Tuesday, February 10, 2009

sisterhood.

As I sat next to my beautiful grandmother this afternoon in the somber quiet of the church, I couldn’t help but think it must be so intensely painful to watch as your friends all leave you behind. At 90, my grandmother has said more than her fair share of goodbyes. I don’t envy her in the slightest.

She’s tough, my grandmother. Actually, all the women in the family are. Today my mother and I joined my grandmother at the celebration of her dear friend’s life, and I thought about the legacy these women have set for me to follow. The women in my life are strong and independent, devoted wives and mothers, fierce followers of Christ. Their heritage runs deep, and I’m proud to be a part of it.

We filed out of the funeral together, the three of us. My mother, my grandmother, and me. It was a good moment, I thought. Solemn and tearful, but good. I watched as these two women comforted the man who had just lost his wife, as my grandmother grieved for the friend she'd lost. I listened as she repeated to anyone who would listen: “She was my little sister.” My dad, standing nearby, commented, “You’re part of a sisterhood, aren’t you?” She looked at him and nodded emphatically, acknowledging that yes, she had a sisterhood.

And she does.

My 90-year-old grandmother is a part of a strong sisterhood, a group of women who call each other, who listen to one another’s hurts, who visit and serve others in need.

And because I am so like my grandmother, I too, have a sisterhood. I have friends who I email and call, who hold me spiritually accountable, who I visit with and talk with. I can count them on two hands. Because even though my grandmother has many friends, her sisterhood is smaller, more tightly knit, closely woven. And so mine is too.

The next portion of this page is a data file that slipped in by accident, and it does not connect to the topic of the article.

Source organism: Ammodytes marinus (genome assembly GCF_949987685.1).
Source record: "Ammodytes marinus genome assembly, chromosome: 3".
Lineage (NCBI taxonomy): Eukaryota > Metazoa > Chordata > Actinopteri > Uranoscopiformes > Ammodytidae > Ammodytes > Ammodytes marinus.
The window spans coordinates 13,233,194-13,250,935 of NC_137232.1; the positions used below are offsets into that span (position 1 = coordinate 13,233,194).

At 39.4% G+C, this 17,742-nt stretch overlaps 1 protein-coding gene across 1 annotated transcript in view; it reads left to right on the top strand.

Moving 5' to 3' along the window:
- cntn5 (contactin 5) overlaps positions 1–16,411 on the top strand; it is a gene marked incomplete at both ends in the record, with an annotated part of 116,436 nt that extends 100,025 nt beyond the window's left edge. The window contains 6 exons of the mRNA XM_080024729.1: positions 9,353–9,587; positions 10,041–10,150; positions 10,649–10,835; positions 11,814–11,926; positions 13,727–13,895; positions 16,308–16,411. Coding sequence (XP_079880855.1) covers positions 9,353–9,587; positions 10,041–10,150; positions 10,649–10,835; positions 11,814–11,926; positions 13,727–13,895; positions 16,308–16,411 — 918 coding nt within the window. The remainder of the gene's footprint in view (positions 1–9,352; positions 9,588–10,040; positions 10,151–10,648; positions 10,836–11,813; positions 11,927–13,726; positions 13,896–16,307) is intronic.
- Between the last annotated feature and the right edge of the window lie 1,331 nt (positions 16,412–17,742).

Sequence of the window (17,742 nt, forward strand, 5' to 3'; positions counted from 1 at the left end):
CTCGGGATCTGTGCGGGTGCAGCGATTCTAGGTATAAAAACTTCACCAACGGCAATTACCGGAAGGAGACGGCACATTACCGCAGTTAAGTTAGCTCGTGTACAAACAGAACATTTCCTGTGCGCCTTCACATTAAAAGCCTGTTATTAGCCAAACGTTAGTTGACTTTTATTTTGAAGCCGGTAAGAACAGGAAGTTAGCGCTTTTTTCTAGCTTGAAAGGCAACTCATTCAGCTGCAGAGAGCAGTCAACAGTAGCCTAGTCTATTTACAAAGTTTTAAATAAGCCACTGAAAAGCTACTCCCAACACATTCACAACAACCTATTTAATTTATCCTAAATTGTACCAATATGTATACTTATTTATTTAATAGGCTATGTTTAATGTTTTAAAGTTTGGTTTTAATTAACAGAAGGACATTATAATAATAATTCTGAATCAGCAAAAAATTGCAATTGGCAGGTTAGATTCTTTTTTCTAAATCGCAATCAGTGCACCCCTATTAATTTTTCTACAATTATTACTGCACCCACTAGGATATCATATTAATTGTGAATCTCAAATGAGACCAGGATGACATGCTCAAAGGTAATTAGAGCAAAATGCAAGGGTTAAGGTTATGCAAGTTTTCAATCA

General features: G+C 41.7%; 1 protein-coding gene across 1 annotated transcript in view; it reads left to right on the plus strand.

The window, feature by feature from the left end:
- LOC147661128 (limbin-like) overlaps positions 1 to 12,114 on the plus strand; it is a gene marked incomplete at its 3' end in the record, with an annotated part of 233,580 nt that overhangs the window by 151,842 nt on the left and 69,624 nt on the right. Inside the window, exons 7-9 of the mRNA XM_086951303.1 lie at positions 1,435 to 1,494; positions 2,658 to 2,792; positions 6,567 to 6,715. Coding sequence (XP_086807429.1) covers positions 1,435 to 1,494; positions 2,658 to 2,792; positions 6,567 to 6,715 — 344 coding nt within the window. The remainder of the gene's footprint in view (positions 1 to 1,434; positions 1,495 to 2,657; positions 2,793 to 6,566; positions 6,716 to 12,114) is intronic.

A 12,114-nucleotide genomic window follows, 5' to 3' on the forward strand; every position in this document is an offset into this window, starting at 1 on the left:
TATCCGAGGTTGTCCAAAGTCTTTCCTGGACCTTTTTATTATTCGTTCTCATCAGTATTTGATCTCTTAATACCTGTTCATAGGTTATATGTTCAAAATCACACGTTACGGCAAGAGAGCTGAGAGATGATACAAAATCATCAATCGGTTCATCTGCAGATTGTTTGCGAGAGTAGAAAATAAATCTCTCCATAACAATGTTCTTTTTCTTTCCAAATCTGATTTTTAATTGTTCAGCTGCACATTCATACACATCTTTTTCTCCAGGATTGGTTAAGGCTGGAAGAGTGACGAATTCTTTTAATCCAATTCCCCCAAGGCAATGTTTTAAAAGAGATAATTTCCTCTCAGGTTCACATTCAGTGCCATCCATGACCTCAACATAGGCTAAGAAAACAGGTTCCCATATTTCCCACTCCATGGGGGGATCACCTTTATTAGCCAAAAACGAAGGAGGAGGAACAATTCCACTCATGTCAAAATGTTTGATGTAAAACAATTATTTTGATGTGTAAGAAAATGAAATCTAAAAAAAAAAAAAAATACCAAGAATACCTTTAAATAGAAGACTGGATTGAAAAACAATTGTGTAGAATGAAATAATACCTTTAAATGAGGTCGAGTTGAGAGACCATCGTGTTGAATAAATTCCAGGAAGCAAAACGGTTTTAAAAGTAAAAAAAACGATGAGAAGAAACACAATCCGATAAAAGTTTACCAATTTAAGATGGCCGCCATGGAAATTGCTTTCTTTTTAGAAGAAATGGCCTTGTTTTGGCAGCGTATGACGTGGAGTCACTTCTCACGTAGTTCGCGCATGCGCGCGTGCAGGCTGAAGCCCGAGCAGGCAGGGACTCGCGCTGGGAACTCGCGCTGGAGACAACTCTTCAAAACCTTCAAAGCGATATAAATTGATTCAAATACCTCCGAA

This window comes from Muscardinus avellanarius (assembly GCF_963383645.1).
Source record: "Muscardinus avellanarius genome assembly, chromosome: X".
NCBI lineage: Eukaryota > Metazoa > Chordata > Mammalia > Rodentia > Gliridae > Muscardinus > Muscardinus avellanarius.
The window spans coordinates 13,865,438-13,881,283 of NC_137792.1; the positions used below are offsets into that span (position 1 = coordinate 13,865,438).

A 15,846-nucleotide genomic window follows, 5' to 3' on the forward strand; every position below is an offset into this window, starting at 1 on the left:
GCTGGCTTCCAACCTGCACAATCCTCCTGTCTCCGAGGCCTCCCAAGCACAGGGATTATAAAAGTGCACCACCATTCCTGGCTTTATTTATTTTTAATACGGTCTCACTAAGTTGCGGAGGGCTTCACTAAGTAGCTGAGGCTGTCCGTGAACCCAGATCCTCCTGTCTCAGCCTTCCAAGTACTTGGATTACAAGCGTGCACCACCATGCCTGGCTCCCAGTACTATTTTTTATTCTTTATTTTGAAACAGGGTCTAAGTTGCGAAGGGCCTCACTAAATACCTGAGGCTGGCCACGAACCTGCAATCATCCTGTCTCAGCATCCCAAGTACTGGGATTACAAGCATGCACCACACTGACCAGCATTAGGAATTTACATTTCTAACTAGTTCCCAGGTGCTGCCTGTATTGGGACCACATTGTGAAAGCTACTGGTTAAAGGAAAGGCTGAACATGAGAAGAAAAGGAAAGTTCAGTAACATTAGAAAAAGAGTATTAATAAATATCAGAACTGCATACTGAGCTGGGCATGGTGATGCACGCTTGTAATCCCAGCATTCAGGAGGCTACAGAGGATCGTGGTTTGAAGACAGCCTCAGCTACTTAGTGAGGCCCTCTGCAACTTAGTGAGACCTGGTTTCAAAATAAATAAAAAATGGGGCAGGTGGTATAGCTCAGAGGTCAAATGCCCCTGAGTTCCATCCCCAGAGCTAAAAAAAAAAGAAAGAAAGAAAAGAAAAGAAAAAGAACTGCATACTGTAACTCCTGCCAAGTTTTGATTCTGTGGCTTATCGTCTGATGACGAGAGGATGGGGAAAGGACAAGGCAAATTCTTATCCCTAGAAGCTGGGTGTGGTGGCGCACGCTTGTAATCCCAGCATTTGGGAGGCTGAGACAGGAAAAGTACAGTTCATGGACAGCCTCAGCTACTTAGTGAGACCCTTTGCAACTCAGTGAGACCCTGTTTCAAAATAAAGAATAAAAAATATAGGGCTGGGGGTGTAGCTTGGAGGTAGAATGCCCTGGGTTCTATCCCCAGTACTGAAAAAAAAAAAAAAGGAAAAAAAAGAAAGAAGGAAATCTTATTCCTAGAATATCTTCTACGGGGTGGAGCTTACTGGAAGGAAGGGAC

Mama and I are similar in that we have no biological sisters. I used to watch my own mother interact with her sisters and grow jealous because I knew I didn’t have that. But after observing my grandmother today, I understand something.

If you don’t have sisters, you form a sisterhood of your own. I’ve formed mine in cousins, in aunts, in my mother. In dear friends and kindred spirits.

My grandmother has given me so many things: my name, my stature, my faith, my spirit.

And now I know she’s given me a legacy of sisterhood. A legacy I very much intend to uphold.

7 comments:

jenna said...

absolutely beautiful

aunt lisa said...

well done
i love you

nee-na said...

Annie, I loved this. I hope you don't mind, I printed it off for Mama.
Love
Nee-na

Anonymous said...

I am the most blessed mother in the universe! I love you daughter ~ sister :)

(why do I have to always be anonymous and neena and lisa don't/??)

bear said...

that was sweet!!

Megan said...

Beautiful post. You are a great writer!

Anonymous said...

It is a little cheesy, but I just saw Sisterhood of the Traveling Pants 2 last week so this post jumped out at me . Thank goodness if we have a sister or not we can still form strong, fun, encouraging sisterhoods.

The Stewart sisters have their own sisterhood, yet I never take for granted the bonds that I am blessed to form with a few select women in my life.I think you are the same way, cherish these special people in your life b/c they are there for a reason!